In a ruling on Dec. 16, Judge Thompson denied Lake's request, filed via a "motion to clarify," to allow her representatives to copy and photograph ballots. The same order, however, also grants Lake's request for Maricopa County to make available for inclusion tabulator-rejected "ballot-on-demand" left by voters at the vote center to be counted later.

On Dec. 19, Judge Thompson ruled that a ballot inspection is to take place at 8:00 a.m. on Dec. 20.

Mark Finchem

On Dec. 16, a Maricopa County judge granted a motion to dismiss a lawsuit filed by Finchem over the November election that saw his defeat by Democrat Adrian Fontes.

According to court documents released by the Clerk of the Superior Court Jessica Fotinos, Judge Melissa Julian has granted Secretary of State Katie Hobbs' motion to dismiss the election contest, with prejudice, and confirmed the election of Fontes as Secretary of State-elect.

As a result of the ruling by Judge Julian, a virtual status conference on the case that was set for Dec. 19 was declared moot, and lawyers for Hobbs and Fontes may file a motion for sanctions within 10 days of the ruling.

According to Cornell Law School's Legal Information Institute, when a judge dismisses a lawsuit with prejudice, it means the plaintiff cannot refile the same claim again in that court, because it is considered an "adjudication on the merits."

"An adjudication on the merits means that the court has made a determination on the legal and factual issues of the claim. Once a plaintiff’s claim is adjudicated on the merits, they cannot bring the same claim again," read a portion of the website.

Judge rebuffs various claims by Finchem

In the 13-page ruling, Judge Julian rebuffed various claims made by Finchem in the lawsuit, including a claim that the current Secretary of State, Katie Hobbs, abused her power by failing to have tabulation machines properly certified, failing to recuse herself, and for threatening the Boards of Supervisors in Mohave and Cochise Counties with criminal charges if they did not certify the election on time.

"We are entitled to have a hearing on charges of fraud or deception, and we believe that there is deception in the practice in the state of not dealing fairly and not coming forward to the different counties that protested the election and saying to them," said the attorney for Finchem, Daniel McCauley, during oral arguments held on Dec. 16. "Maybe you have a point. Give us your evidence we will consider it. I mean, that’s the way the Secretary of State should be handling it. She deceived them. She said no, this is a great election, everything is fine."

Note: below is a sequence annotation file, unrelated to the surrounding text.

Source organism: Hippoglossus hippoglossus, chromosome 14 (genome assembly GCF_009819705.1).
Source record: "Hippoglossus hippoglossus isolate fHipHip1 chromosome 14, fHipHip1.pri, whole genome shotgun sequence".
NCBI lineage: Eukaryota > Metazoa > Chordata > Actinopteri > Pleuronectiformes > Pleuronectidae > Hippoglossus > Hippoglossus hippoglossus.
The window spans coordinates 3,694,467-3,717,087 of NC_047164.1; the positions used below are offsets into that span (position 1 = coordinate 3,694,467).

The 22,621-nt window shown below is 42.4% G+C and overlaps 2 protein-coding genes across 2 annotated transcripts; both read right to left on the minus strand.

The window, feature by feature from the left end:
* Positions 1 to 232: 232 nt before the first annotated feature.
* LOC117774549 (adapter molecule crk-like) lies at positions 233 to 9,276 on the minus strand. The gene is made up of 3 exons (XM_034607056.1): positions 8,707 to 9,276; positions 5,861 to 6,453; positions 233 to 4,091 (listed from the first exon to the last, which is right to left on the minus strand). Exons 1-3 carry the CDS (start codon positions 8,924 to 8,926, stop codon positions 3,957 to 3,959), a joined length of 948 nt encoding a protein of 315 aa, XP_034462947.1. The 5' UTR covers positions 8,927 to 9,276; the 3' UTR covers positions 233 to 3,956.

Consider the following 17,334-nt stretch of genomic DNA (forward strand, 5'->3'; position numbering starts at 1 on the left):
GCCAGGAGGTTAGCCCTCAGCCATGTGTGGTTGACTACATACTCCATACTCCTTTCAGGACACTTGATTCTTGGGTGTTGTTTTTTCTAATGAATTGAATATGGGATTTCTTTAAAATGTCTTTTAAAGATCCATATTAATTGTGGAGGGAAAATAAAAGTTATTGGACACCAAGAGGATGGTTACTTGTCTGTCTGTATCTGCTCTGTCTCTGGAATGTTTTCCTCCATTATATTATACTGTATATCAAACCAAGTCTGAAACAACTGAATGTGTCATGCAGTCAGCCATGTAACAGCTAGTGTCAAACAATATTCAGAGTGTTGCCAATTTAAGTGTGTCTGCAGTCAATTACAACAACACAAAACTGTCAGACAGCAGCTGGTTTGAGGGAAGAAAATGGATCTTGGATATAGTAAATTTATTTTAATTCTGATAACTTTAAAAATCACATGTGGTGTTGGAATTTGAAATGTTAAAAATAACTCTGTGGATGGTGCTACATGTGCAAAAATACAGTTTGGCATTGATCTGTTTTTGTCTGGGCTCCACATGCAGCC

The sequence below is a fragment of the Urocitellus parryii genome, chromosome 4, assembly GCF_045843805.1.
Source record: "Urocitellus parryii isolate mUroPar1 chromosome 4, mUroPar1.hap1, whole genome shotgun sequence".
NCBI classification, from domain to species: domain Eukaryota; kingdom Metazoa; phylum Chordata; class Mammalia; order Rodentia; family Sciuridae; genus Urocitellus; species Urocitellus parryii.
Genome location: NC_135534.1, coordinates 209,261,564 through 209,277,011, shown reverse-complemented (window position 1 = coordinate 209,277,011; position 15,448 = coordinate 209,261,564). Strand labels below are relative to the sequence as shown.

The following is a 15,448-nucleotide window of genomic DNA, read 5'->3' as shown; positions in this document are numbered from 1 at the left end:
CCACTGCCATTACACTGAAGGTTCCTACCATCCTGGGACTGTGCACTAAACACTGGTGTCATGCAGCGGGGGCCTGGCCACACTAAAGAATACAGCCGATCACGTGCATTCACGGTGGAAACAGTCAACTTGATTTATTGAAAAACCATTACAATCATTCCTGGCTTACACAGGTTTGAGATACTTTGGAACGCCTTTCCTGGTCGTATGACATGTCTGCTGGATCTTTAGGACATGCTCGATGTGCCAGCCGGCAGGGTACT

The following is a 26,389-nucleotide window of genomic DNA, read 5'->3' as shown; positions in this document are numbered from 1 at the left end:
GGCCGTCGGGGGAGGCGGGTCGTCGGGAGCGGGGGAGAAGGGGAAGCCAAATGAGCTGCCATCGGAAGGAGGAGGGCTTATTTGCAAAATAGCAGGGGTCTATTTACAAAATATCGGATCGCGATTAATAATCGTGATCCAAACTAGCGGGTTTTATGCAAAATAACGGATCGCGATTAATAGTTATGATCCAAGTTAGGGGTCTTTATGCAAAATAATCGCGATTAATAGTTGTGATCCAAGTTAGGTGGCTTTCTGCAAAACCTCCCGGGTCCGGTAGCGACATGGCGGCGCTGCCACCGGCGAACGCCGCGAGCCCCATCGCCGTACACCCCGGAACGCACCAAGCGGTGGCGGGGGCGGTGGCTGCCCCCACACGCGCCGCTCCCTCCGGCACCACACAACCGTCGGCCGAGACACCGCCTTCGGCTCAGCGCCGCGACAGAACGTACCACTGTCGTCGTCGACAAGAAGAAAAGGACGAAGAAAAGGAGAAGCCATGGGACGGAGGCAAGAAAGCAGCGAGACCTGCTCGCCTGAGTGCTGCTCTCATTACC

Judge Julian wrote, in her ruling, that under state law, recusal is only required if a public officer or employee has a "nonspeculative pecuniary [money] or proprietary [ownership] interest, either direct or indirect, other than a remote interest."

"Seeking or holding a public office does not grant elected officials a financial or ownership interest in the job they hold or seek. To the contrary, ‘the nature of the relation of a public officer to the public is inconsistent with either a property or a contract right. Every public office is created in the interest and for the benefit of the people, and belongs to them,’" Judge Julian wrote.

As for claims that legal threats made by Hobbs' office over election certification constituted misconduct, Judge Julian ruled that "it is not ‘misconduct’ for the Secretary of State to communicate with other governing bodies to ensure the canvass and certification are completed."

On the issue of voting machine certification, Judge Julian wrote that Finchem was barred by laches, a legal doctrine that bars legal action due to excessively long delay, from raising the issue, as he alleges the machine's certification expired in 2017, and that a purportedly defective certificate was issued on Feb. 1, 2021.

"Mr. Finchem could have brought a challenge regarding the laboratory testing of voting machines anytime in the last five years (or minimally at any time since February 2021), Mr. Finchem’s unjustifiable delay resulted in an election being conducted under conditions he belatedly finds objectionable," read a portion of the ruling.

Judge Julian also commented on other aspects of Finchem's claims, in regards to voting machine certification.

Abe Hamadeh

On Dec. 19 in Mohave County, a Superior Court judge heard arguments to dismiss a lawsuit filed by Hamadeh.

The case mirrors Lake's lawsuit, highlighting printer errors which they claimcould impact the election outcome.

There was also a motion to inspect ballots.

"With over 2.5 million votes cast, we have to remember that even very small mistakes can make the difference in a case such as this," said attorney Tim La Sota, who was representing Hamadeh.